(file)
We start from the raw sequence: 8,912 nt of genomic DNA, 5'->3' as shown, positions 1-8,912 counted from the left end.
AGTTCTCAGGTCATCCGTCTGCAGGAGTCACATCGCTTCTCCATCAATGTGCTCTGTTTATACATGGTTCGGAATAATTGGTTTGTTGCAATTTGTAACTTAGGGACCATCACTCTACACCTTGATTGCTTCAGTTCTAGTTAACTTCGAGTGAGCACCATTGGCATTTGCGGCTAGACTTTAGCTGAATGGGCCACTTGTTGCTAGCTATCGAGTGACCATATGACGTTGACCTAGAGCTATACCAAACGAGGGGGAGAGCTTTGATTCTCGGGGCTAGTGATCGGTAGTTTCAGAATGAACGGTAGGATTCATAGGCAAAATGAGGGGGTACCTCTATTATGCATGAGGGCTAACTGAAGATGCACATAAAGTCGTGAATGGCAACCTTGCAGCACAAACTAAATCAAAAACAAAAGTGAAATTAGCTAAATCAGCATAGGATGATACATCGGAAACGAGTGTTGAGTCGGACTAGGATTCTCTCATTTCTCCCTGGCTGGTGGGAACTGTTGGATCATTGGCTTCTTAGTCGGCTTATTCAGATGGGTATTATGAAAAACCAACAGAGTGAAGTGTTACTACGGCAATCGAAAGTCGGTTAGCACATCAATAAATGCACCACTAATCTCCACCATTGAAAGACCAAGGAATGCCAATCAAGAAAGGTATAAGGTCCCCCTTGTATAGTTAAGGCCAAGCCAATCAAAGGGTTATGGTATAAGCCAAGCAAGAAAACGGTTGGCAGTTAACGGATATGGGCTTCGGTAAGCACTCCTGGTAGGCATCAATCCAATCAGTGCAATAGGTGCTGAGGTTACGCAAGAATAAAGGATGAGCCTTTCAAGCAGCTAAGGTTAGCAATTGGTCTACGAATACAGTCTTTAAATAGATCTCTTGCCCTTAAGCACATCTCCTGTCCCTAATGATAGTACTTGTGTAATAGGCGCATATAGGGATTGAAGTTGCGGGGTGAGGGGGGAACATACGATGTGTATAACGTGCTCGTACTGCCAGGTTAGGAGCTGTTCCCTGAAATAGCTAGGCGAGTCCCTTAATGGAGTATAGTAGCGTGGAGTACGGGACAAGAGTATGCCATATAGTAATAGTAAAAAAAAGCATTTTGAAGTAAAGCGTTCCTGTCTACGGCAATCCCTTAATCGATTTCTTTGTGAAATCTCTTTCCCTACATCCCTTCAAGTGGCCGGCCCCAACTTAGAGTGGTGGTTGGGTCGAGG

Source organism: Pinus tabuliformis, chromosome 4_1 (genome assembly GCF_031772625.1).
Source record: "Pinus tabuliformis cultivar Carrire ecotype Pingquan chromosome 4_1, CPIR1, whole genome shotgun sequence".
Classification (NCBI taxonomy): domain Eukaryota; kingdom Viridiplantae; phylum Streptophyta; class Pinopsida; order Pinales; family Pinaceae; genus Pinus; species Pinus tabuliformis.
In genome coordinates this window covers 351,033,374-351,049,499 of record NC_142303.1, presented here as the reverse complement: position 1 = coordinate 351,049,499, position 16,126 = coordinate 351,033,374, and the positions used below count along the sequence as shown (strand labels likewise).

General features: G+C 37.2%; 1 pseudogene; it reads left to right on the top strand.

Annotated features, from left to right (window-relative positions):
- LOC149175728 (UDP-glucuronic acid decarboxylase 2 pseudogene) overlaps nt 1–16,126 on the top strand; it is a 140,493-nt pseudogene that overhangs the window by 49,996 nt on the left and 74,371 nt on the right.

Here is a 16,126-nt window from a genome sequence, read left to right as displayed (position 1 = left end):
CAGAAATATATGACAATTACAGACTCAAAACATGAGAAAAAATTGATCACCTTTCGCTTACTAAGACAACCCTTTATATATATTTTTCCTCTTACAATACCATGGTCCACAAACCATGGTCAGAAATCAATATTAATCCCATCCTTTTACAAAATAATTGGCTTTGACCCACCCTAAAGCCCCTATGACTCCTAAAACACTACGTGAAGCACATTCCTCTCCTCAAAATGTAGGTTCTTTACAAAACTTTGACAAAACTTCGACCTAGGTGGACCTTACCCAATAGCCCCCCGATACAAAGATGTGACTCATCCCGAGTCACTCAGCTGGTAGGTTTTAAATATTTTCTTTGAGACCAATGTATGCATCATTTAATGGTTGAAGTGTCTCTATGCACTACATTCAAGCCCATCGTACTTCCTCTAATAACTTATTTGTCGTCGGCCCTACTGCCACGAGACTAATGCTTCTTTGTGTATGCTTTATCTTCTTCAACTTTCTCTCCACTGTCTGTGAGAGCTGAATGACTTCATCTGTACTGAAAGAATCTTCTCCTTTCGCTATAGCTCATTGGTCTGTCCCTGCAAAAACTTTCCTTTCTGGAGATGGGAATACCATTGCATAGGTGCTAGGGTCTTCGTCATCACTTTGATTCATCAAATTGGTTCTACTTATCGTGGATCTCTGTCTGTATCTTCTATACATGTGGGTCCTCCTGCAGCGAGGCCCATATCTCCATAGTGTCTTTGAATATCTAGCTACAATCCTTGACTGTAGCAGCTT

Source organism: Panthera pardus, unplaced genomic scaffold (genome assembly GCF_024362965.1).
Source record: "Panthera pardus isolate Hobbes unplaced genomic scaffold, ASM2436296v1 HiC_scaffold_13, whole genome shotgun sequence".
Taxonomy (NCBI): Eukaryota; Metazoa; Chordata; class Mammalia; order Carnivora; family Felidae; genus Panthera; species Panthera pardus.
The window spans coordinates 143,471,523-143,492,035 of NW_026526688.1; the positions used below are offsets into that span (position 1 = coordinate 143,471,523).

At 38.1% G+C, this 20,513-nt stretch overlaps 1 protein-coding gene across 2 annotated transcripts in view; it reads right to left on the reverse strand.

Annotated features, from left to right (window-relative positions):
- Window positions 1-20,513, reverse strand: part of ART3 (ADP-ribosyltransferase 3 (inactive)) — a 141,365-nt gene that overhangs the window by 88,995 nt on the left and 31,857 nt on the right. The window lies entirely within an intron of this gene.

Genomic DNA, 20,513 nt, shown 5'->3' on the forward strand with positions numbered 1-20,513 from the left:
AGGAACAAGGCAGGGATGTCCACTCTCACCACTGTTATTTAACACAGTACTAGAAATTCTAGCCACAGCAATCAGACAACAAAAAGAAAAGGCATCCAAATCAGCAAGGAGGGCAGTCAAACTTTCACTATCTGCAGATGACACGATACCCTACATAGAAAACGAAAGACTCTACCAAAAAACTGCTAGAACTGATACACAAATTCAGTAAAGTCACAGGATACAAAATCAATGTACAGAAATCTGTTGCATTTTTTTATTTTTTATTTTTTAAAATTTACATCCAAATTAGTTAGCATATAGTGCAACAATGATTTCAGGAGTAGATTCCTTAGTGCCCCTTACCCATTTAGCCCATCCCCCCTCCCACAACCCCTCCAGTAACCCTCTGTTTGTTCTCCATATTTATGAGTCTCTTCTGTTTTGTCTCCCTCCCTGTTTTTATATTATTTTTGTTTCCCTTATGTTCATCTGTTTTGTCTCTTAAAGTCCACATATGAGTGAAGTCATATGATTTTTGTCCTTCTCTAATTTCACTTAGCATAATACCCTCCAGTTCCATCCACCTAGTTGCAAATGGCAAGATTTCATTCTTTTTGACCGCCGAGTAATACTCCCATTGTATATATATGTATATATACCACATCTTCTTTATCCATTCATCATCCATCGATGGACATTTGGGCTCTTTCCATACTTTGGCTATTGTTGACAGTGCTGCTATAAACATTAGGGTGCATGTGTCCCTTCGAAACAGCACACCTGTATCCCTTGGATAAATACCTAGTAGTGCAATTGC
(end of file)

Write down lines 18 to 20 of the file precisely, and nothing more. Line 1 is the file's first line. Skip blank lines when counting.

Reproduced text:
- Window positions 1-20,513, reverse strand: part of ART3 (ADP-ribosyltransferase 3 (inactive)) — a 141,365-nt gene that overhangs the window by 88,995 nt on the left and 31,857 nt on the right. The window lies entirely within an intron of this gene.

Genomic DNA, 20,513 nt, shown 5'->3' on the forward strand with positions numbered 1-20,513 from the left:
AGGAACAAGGCAGGGATGTCCACTCTCACCACTGTTATTTAACACAGTACTAGAAATTCTAGCCACAGCAATCAGACAACAAAAAGAAAAGGCATCCAAATCAGCAAGGAGGGCAGTCAAACTTTCACTATCTGCAGATGACACGATACCCTACATAGAAAACGAAAGACTCTACCAAAAAACTGCTAGAACTGATACACAAATTCAGTAAAGTCACAGGATACAAAATCAATGTACAGAAATCTGTTGCATTTTTTTATTTTTTATTTTTTAAAATTTACATCCAAATTAGTTAGCATATAGTGCAACAATGATTTCAGGAGTAGATTCCTTAGTGCCCCTTACCCATTTAGCCCATCCCCCCTCCCACAACCCCTCCAGTAACCCTCTGTTTGTTCTCCATATTTATGAGTCTCTTCTGTTTTGTCTCCCTCCCTGTTTTTATATTATTTTTGTTTCCCTTATGTTCATCTGTTTTGTCTCTTAAAGTCCACATATGAGTGAAGTCATATGATTTTTGTCCTTCTCTAATTTCACTTAGCATAATACCCTCCAGTTCCATCCACCTAGTTGCAAATGGCAAGATTTCATTCTTTTTGACCGCCGAGTAATACTCCCATTGTATATATATGTATATATACCACATCTTCTTTATCCATTCATCATCCATCGATGGACATTTGGGCTCTTTCCATACTTTGGCTATTGTTGACAGTGCTGCTATAAACATTAGGGTGCATGTGTCCCTTCGAAACAGCACACCTGTATCCCTTGGATAAATACCTAGTAGTGCAATTGC